Corydalis flexuosa ‘Purple Leaf’
Few plants can boast such richly, deeply satisfying, true-blue flowers, as Corydalis flexuosa ‘Purple Leaf’.
They are enchanting, with clusters of brilliant sky blue blooms, that shimmy fetchingly in even the slightest breeze.
Beautiful foliage as well as vivid flowers
But purple-chocolate, lacy fern-like foliage is just as lovely as the flowers.
And together they make Corydalis flexuosa ‘Purple Leaf ‘ a superb contrast plant to offset all the greens.
(Pleased see “Growing” section below for full details)
The flowers also have a sweet scent, which wafts on the warming air. As they bloom on from late winter well into spring.
While they can also re-bloom in autumn as the soil moistens.
Vivid colour in Shade
Corydalis are perfectly adapted to shaded gardens, and natural companions for planting under trees and shrubs.
As this is exactly where they grow in the wild.
So Deep Shade to 1/2 Shade, and the dappled shade under trees and shrubs, are perfect for them.
Corydalis are also ideal for pots, as both the foliage and flowers are pretty enough for such a feature in shaded areas.
And they actually take well to confined pots and troughs, as long as regular water is available, such as a drip system.
Easy low care in the shade
Purple leaf Corydalis is considered a very low maintenance plant, as it requires no pruning or deadheading, and is virtually disease free.
Growing: Corydalis flexuosa ‘Purple Leaf’
– Height with flowers: Blooms to 30cm. approx. while foliage forms a neat cushion beneath.
– Width: Clumps to a diameter of 30-45cm. approx. Can be planted in multiples to form a lovely groundcover in the shade.
– Position: Deep to 1/2 Shade, including Dappled Shade and Woodland positions.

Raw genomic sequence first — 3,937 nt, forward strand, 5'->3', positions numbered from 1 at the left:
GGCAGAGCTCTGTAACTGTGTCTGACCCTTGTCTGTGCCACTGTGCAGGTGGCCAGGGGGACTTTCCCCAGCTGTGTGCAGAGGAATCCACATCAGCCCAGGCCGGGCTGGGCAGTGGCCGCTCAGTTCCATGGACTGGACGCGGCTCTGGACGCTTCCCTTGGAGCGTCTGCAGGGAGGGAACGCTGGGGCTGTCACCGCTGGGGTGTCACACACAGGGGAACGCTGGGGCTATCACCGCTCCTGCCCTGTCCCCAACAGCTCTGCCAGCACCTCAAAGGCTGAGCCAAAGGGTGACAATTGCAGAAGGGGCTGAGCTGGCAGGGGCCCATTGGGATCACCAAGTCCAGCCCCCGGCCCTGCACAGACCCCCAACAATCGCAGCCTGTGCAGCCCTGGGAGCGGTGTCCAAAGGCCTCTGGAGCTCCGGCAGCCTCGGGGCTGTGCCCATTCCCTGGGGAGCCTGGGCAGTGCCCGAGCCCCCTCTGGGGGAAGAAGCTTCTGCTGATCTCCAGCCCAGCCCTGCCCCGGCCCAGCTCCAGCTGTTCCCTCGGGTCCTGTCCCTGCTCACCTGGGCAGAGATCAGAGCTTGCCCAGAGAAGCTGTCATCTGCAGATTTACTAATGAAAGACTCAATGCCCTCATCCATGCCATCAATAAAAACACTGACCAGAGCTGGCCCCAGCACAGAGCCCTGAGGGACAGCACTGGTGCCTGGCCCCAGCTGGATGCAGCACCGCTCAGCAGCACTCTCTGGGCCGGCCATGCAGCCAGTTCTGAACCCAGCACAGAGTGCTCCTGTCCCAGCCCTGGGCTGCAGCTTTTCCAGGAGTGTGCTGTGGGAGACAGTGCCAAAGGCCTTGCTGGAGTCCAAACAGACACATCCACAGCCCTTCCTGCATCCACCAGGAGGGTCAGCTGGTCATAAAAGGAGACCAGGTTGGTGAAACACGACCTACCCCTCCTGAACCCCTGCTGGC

– Soil: Corydalis enjoy humus rich soil, as their natural home is amongst the leaf litter under trees and shrubs in woodland. They therefore prefer soil with a slightly acid pH. So they make perfect companions for Rhododendrons and Camellias.
– Frost: Very frost hardy, withstanding frosts to well below -10C.
– Fragrance: Flowers are sweetly fragrant.
– Beneficial for wildlife: Bees adore the tubular flowers as they know they are rich in pollen and nectar.
– Care: Very easy low care if planted in Shade. No maintenance work is required other than normal garden watering. Corydalis ‘Purple Leaf’ is ignored by virtually all pests and diseases, and is not a favourite of slugs and snails unless you have a very heavy infestation.
– Rabbit & Deer resistant: Rabbits and deer seem not to care for it.
– Growth: Corydalis are evergreen perennials, with the foliage forming a dense cushion. However do not be alarmed if the foliage disappears for a little while during very hot periods. The plant goes dormant as a natural defence against excessive heat, and then re-sprouts when the weather cools. It will often re-bloom again with this new autumn growth.
– Origin: Corydalis are native to woodlands in Sichuan Province, China, where the Pandas roam.
Pandas & a missionary
– A cleric who loved flowers more than his mission: Corydalis were first brought out of the Panda forests of China by intrepid French missionary, Pere Armand David in 1865. But Pere David was reputed to have been more fervent about botany than his missionary duties. Certainly he collected more plants than Christian converts whilst in China. But he did meticulously send all his specimens back to the Natural History Museum in Paris. When the gardening elite of Paris first saw these gorgeous blue flowers, of course they were smitten. But no Corydalis plants were available and so they became a legendary “holy grail” of gardening. Then live plants were re-discovered again in 1989, when wildlife researchers accidentally stumbled across Corydalis while looking for Pandas in the forests of Sichuan. So Corydalis ‘Blue Panda’ was released onto the gardening world during the 1990’s, and unsurprisingly, it was an immediate sensation.